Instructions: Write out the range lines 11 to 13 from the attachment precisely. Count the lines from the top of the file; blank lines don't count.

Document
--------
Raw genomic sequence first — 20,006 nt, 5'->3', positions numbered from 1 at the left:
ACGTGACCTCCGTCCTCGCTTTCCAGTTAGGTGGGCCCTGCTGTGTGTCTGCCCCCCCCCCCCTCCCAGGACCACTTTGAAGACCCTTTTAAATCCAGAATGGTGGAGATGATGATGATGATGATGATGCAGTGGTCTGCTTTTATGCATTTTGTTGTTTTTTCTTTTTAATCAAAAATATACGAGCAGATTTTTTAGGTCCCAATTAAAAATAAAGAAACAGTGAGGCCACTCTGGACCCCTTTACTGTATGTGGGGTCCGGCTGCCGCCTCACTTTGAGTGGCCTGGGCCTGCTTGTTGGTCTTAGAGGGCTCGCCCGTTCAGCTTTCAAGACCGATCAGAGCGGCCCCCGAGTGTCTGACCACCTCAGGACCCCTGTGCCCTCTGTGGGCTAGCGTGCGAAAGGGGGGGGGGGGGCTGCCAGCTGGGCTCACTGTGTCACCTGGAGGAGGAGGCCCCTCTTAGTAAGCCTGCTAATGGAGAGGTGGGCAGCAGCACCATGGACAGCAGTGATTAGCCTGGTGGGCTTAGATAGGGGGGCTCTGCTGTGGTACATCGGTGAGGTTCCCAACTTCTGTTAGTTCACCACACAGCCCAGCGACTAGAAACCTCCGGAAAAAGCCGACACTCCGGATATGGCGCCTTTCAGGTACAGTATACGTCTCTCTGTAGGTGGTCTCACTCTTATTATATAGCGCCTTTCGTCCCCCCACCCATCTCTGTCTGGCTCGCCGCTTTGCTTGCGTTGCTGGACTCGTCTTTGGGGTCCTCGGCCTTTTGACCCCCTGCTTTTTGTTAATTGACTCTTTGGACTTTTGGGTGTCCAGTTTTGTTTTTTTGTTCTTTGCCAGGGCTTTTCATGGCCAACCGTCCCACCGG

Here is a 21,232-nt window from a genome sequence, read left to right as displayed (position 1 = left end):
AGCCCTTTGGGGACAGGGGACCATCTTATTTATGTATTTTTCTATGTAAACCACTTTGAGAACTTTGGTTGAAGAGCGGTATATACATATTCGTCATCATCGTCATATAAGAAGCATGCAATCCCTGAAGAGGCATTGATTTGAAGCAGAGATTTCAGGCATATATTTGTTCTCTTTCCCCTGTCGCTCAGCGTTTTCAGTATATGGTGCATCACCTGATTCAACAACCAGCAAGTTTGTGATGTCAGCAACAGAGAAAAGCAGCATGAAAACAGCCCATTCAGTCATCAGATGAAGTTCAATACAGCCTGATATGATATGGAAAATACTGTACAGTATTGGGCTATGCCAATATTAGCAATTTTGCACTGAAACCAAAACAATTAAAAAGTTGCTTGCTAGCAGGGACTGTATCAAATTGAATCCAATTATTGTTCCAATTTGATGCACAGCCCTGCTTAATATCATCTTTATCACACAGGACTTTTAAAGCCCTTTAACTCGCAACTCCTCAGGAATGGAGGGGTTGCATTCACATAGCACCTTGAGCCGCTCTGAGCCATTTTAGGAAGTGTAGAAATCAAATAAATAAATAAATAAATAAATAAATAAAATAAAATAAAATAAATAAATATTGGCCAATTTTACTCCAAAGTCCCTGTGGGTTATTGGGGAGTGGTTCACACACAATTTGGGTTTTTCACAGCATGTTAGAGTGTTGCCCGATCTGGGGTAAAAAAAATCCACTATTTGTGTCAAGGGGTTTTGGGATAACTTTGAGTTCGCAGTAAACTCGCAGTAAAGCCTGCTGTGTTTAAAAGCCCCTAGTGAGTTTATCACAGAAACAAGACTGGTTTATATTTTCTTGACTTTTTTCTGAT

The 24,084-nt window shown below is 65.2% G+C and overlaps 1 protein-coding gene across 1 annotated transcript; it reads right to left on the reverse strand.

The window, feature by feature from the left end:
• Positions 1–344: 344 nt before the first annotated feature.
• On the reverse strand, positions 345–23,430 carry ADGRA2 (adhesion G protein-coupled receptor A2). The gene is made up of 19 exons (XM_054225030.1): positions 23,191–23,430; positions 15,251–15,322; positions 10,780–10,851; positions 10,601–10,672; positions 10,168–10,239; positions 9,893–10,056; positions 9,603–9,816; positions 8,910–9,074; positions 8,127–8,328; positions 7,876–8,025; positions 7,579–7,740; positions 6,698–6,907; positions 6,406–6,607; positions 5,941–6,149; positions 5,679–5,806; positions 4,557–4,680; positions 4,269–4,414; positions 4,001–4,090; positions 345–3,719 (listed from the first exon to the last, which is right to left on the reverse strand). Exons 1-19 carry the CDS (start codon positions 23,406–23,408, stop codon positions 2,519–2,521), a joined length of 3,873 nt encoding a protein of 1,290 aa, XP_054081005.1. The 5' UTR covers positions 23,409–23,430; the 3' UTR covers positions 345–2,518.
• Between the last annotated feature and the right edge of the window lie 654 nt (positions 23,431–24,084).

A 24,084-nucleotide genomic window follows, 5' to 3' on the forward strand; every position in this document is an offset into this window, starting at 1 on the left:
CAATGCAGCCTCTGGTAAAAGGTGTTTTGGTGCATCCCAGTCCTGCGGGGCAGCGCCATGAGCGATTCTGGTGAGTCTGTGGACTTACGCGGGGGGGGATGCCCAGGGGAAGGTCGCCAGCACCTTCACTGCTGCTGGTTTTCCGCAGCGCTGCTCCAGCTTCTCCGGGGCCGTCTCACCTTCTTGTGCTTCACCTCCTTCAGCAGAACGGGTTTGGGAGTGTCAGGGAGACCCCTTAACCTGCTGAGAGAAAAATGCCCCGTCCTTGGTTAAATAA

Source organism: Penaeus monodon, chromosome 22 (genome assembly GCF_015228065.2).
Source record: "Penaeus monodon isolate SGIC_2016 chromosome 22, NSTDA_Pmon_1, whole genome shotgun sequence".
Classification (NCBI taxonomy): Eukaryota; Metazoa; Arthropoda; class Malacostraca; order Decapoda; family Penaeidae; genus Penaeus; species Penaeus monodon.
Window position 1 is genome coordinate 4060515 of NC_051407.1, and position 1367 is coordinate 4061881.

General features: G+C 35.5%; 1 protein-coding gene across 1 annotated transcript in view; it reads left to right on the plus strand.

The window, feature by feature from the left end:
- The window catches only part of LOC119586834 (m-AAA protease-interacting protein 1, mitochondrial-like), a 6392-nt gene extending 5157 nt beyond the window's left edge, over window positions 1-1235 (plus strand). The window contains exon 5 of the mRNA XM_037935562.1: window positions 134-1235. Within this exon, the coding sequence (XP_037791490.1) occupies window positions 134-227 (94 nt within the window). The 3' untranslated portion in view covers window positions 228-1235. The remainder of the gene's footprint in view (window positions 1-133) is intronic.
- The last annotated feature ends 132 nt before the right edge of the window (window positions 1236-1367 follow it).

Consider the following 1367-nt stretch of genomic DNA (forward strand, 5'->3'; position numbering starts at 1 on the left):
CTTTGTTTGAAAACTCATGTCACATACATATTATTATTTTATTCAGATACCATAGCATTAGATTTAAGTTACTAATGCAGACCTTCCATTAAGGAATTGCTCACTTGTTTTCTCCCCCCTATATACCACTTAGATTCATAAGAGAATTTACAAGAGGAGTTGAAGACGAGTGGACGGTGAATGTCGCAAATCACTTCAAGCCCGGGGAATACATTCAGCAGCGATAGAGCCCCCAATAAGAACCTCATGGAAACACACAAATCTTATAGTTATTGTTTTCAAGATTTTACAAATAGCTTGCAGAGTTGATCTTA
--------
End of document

CAATGCAGCCTCTGGTAAAAGGTGTTTTGGTGCATCCCAGTCCTGCGGGGCAGCGCCATGAGCGATTCTGGTGAGTCTGTGGACTTACGCGGGGGGGGATGCCCAGGGGAAGGTCGCCAGCACCTTCACTGCTGCTGGTTTTCCGCAGCGCTGCTCCAGCTTCTCCGGGGCCGTCTCACCTTCTTGTGCTTCACCTCCTTCAGCAGAACGGGTTTGGGAGTGTCAGGGAGACCCCTTAACCTGCTGAGAGAAAAATGCCCCGTCCTTGGTTAAATAA

Source organism: Penaeus monodon, chromosome 22 (genome assembly GCF_015228065.2).
Source record: "Penaeus monodon isolate SGIC_2016 chromosome 22, NSTDA_Pmon_1, whole genome shotgun sequence".